As I mentioned before, I just couldn’t face doing the e-book formatting in the end, after tackling the paperback, so a big thank you¬†to the ever-helpful Averill Buchanan for assisting with this! She’s done a great job and it certainly wouldn’t have been¬†uploaded¬†as quickly if I had been at it!

Bookstore update

As well as sorting out the e-book, I also took some time this week to contact a couple of NI’s¬†leading bookstores re stocking the paperback. Now, as a self-publishing author, I realise that online sales are the focus for my book. Indeed, the general advice is not to try getting into bricks and mortar stores¬†because it’s just too expensive for the author – you end up having to bulk-buy the books yourself and/or go through a distributor, which could end up costing you thousands … (Not a good plan unless you have money to burn!)¬†Also, some stores won’t take SP books anyway, though it’s always worth asking if you’re keen to get into one.

However, I’m not trying to get the book everywhere offline and I was interested to see what the response would be. Feedback was that the paperback may have a chance of¬†getting into one of my local bookstores but nothing is as yet confirmed and it may be they can just buy in enough books for an author event. I’d be happy with that, so we’ll see how it goes.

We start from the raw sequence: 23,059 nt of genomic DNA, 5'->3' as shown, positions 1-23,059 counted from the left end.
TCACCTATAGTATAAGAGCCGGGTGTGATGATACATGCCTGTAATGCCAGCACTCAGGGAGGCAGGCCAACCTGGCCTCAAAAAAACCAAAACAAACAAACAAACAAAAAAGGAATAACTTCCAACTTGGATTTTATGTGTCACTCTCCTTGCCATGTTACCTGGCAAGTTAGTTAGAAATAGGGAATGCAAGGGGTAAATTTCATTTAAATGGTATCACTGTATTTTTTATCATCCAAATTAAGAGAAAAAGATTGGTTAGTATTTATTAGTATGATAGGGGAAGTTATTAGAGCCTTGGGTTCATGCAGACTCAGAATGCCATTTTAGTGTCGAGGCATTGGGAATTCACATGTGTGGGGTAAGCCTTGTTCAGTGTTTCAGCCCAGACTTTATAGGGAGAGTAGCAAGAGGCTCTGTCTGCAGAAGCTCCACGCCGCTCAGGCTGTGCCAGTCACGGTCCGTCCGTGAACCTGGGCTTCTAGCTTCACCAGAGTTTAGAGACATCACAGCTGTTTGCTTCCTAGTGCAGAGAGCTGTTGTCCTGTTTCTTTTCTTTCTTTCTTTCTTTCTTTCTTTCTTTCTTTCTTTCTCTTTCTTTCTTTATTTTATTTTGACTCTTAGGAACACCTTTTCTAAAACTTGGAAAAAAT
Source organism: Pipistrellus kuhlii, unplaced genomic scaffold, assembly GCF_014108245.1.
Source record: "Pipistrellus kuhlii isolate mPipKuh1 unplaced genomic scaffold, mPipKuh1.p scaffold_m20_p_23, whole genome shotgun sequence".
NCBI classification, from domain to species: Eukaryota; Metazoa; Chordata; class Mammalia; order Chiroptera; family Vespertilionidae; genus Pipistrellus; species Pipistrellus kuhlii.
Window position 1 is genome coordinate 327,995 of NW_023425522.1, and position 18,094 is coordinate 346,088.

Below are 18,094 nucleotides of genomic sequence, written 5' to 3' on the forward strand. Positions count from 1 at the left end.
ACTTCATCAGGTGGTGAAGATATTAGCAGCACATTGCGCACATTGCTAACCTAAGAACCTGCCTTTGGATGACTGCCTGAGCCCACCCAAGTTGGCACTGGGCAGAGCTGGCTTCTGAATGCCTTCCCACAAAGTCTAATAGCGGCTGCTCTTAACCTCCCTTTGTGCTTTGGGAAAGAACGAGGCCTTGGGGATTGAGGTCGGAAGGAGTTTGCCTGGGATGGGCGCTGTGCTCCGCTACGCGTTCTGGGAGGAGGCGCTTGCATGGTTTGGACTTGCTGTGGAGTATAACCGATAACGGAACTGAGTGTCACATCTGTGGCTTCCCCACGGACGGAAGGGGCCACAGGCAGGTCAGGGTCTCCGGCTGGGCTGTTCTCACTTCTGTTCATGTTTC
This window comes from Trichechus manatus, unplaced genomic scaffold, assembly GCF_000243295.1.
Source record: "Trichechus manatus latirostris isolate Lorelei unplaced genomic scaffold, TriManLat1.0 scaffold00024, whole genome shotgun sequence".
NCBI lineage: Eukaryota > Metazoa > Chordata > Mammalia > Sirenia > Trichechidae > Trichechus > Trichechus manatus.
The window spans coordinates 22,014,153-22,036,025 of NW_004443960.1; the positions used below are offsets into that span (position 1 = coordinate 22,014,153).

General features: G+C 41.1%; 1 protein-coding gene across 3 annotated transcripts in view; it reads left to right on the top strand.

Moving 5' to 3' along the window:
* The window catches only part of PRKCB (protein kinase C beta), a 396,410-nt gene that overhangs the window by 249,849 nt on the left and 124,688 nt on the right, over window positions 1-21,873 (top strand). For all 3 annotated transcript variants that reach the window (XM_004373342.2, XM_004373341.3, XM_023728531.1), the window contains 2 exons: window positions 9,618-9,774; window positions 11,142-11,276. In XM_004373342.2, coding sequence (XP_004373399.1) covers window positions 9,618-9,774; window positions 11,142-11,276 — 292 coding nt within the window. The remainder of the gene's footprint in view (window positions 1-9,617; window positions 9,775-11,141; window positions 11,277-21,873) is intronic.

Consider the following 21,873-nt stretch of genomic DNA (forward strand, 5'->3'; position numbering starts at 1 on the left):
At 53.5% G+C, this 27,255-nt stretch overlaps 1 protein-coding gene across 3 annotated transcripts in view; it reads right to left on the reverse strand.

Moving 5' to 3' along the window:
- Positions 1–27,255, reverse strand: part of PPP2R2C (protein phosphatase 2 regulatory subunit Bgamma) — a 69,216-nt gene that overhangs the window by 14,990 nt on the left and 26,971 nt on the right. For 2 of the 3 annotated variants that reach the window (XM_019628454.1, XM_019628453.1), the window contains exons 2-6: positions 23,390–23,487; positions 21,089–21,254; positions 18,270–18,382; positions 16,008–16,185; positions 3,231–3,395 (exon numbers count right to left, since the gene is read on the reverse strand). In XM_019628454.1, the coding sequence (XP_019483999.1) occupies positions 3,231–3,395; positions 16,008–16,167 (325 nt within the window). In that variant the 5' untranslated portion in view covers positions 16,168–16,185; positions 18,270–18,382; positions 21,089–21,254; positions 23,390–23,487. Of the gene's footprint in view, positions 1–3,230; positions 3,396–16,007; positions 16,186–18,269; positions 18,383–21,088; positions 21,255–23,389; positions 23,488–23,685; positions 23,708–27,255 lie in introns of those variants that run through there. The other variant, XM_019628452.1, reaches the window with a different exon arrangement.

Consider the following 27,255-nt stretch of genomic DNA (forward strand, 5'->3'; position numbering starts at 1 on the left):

I also have a few independent stores who are willing to take the book so I’ll keep you updated on this too.

Other than that, I will be on the air waves again once Magical Masquerade is published, so I’ll let you know when and on which radio¬†station that will be happening once all is confirmed.

Other bookish stuff

I will certainly be watching¬†eagerly for my postman over the next 10 days, as¬†not only am¬†I looking forward to receiving my proofs, I’m also expecting my first-ever FairyLoot box, which also happens to be their first anniversary box. (So it’ll be extra-special I hear¬†…)

If you haven’t heard of FairyLoot, I’ve linked to it a couple of lines back but essentially, it’s a YA (Young Adult) subscription box of bookish treasure, including a new release YA hardcover and an assortment of bookish gifts every month. Quite frankly, it looks brilliant from what I see online.

February’s box has the theme Myths & Monsters,¬†while April’s¬†theme is Dreams & Wishes (yes, I’ve already ordered the April box without receiving my first box, such is my faith that it will be great!). I should point out that I’m not affiliated to FairyLoot in any way – it just seems like a really cool bookish brand and if you like YA fantasy books then I recommend you check them out!

Anyway, those are all my updates for the week!¬†Now, back to waiting for that postman …

PS Don’t forget – if you want to pre-order the Magical Masquerade e-book for Kindle, you can do so here!¬†https://www.amazon.co.uk/dp/B06XQ2GF27 ūüôā